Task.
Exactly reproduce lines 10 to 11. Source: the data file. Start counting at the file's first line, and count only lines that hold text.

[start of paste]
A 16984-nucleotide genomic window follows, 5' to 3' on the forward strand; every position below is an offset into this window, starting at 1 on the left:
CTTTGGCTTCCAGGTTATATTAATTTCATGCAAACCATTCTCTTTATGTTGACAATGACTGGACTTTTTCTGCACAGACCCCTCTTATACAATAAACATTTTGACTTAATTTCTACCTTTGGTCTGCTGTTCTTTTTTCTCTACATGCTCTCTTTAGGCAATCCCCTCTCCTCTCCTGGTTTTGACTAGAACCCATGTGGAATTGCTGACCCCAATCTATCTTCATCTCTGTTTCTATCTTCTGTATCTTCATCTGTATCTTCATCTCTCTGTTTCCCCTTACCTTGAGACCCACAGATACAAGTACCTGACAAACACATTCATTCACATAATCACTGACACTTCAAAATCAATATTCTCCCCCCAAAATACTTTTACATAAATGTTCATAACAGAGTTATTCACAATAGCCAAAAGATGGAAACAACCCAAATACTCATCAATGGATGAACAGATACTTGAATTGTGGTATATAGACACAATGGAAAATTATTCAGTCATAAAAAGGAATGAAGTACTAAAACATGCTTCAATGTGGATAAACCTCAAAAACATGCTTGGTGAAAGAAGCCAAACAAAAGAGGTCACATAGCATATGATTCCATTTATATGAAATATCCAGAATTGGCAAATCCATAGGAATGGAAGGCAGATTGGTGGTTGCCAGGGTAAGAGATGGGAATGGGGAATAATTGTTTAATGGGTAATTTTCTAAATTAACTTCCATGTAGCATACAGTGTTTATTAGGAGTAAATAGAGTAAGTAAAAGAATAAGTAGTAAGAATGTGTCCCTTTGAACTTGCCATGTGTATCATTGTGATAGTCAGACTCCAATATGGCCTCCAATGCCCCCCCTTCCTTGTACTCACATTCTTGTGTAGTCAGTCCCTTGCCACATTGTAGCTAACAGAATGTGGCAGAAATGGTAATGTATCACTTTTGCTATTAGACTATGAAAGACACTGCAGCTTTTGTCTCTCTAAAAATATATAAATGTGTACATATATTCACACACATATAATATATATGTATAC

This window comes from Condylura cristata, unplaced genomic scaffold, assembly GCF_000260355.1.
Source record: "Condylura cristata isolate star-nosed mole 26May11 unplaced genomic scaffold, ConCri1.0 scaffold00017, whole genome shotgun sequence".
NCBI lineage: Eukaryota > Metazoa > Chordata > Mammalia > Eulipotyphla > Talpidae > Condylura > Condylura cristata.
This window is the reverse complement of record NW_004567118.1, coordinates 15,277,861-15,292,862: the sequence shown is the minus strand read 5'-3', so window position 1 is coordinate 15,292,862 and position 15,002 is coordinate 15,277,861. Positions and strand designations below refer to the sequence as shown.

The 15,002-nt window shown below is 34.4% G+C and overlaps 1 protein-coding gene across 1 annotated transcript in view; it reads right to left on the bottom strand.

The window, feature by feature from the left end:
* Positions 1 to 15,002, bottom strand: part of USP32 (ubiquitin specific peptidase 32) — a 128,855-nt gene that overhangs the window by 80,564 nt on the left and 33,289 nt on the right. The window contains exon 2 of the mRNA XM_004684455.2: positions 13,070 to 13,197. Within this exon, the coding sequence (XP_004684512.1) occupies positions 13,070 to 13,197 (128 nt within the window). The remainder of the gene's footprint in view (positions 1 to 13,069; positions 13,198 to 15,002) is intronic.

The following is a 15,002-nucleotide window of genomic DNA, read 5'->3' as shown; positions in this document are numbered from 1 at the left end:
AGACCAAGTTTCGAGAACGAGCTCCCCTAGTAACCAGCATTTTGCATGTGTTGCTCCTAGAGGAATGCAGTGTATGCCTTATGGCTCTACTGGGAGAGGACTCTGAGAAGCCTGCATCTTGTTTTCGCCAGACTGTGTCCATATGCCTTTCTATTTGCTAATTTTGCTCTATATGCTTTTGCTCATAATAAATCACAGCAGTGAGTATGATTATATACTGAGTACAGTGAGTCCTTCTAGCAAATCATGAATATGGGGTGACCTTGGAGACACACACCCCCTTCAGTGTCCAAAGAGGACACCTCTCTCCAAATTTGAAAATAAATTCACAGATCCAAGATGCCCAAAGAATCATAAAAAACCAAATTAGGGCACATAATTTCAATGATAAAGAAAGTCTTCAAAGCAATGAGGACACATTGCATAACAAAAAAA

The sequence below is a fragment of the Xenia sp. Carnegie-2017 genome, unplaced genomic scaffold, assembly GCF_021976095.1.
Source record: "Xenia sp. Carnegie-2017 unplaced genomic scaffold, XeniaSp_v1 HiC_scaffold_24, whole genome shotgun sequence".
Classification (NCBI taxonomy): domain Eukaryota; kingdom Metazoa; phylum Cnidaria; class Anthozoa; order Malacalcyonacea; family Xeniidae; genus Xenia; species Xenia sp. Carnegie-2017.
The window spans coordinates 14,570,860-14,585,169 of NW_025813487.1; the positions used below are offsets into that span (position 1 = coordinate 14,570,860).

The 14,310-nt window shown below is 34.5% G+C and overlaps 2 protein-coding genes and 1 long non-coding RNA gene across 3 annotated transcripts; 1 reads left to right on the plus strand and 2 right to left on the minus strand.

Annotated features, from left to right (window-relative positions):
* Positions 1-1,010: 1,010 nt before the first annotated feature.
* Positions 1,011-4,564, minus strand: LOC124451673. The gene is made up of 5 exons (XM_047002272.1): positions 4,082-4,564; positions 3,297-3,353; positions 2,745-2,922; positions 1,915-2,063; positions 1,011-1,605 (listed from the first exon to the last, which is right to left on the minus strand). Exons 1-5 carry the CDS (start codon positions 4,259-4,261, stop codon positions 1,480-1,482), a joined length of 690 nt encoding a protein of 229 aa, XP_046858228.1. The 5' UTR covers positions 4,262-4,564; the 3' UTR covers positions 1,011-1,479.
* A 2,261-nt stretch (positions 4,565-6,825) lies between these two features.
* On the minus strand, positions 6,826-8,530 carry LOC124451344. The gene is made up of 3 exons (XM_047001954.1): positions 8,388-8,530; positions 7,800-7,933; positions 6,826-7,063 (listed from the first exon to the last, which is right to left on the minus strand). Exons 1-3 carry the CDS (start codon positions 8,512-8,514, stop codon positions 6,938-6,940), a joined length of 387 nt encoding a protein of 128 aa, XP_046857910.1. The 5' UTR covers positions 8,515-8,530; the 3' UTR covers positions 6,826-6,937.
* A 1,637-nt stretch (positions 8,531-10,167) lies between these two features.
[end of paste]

The following is a 15,002-nucleotide window of genomic DNA, read 5'->3' as shown; positions in this document are numbered from 1 at the left end:
AGACCAAGTTTCGAGAACGAGCTCCCCTAGTAACCAGCATTTTGCATGTGTTGCTCCTAGAGGAATGCAGTGTATGCCTTATGGCTCTACTGGGAGAGGACTCTGAGAAGCCTGCATCTTGTTTTCGCCAGACTGTGTCCATATGCCTTTCTATTTGCTAATTTTGCTCTATATGCTTTTGCTCATAATAAATCACAGCAGTGAGTATGATTATATACTGAGTACAGTGAGTCCTTCTAGCAAATCATGAATATGGGGTGACCTTGGAGACACACACCCCCTTCAGTGTCCAAAGAGGACACCTCTCTCCAAATTTGAAAATAAATTCACAGATCCAAGATGCCCAAAGAATCATAAAAAACCAAATTAGGGCACATAATTTCAATGATAAAGAAAGTCTTCAAAGCAATGAGGACACATTGCATAACAAAAAAA